As shown in FIGS. 1-3, and 7, the pre-sheeter 10 includes a receptacle, also known as a “hopper,” generally indicated at reference character 11, and having an entrance portion 15 for receiving masa. The receptacle 11 preferably has an open box configuration with a front wall. 12, a rear wall 13, a pair of opposing sidewalls 14, and a lower portion 16. Together, these enclose a receptacle volume 17. The entrance portion 15 is preferably an open top end 15 opposite the lower portion 16 for receiving masa into the receptacle volume 17. In one embodiment, the receptacle 11 additionally has a hinged wall (not shown) positioned adjacent means for feeding dough under pressure 27 (discussed in detail below), and capable of swinging outward to allow access to the means for feeding 27 for cleaning and maintenance. Additionally, the hinged wall can be positioned below the means for feeding 27, and capable of swinging outward in a downward direction.

As can be seen in FIGS. 5, the lower portion 16 of the receptacle 11 has a corrugated inner surface 16′ with corrugations running longitudinally between the front wall 12 and the rear wall 13. The corrugations are curvilinearly contoured to a portion of the means for feeding 27, which is preferably at least one auger 27 (discussed in detail below). The lower portion 16 is preferably made from a suitable polymeric material, whereby the corrugated inner surface 16′ can be formed by conventional machining and manufacturing methods. And the receptacle 11 is made from a suitably rigid material, such as metal, plastic, etc., capable of containing masa dough therein.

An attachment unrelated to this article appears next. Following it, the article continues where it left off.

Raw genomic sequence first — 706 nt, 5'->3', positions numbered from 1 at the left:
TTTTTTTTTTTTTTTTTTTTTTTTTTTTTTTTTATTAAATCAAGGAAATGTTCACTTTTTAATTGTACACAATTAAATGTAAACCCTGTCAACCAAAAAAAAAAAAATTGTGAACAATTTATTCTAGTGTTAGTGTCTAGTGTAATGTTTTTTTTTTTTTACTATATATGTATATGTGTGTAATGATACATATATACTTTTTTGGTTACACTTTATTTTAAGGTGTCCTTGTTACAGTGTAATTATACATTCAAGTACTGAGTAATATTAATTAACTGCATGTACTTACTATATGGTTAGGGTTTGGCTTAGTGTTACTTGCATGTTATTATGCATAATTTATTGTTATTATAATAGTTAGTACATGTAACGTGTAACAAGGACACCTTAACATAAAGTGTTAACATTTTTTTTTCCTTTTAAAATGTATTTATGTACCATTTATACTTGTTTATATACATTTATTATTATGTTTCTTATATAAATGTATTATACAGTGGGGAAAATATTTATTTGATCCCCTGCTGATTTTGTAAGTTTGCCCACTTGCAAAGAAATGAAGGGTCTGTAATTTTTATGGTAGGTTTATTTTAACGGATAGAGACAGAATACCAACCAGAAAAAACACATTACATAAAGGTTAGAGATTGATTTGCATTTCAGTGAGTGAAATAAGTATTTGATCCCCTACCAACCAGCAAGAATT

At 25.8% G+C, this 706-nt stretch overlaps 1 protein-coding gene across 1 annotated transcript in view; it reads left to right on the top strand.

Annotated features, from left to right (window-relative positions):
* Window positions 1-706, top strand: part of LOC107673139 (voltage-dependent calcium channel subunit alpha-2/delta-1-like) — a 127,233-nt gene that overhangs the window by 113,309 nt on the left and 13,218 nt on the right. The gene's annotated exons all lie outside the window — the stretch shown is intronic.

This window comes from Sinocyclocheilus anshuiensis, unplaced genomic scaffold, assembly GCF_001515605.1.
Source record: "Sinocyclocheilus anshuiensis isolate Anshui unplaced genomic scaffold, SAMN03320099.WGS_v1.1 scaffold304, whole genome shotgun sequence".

As shown in FIGS. 1-4, and 7, the pre-sheeter 10 additionally includes an extrusion die 20 preferably connected to the front wall 12 of the receptacle 11 near the receptacles lower portion 16. The extrusion die 20 has a die upper wall 21, a die lower wall 22, a die front wall 24, and a pair of opposing die sidewalls 23, which together enclose a compression cavity 26. The extrusion die 20 also has an exit opening 25 with an elongated slot cross-section, which forms the masa into the shape and thickness of the exit opening 25 when pressure-fed therethrough. As can be best seen in FIGS. 3 and 8, the exit opening 25 is located near the die front wall 24, and preferably where the die front wall 24 intersects the die lower wall 22. The die sidewalls 23 are preferably co-extensive with the corresponding sidewalls 14 of the receptacle 11, and the die lower wall 22 is also preferably co-extensive with the lower portion 16 of the receptacle 11. The extrusion die 20 is connected to the receptacle 11 such that the receptacle volume 17 leads into the compression cavity 26.

Additionally, as can be best seen in FIG. 4, the die upper 21 and lower 22 walls preferably have corrugated top 21′ and bottom 22′ inner surfaces which are shaped to curvilinearly contour a portion of the at least one auger 27 (discussed in detail below), preferably in a manner similar to the corrugated inner surface 16 of the receptacle 11. The corrugated bottom inner surface 22′ coextensively aligns with the corrugated inner surface 16′ of the receptacles lower portion 16, whereby the corrugations are continuous from the die front wall 24 to the rear wall 13 of the receptacle 11.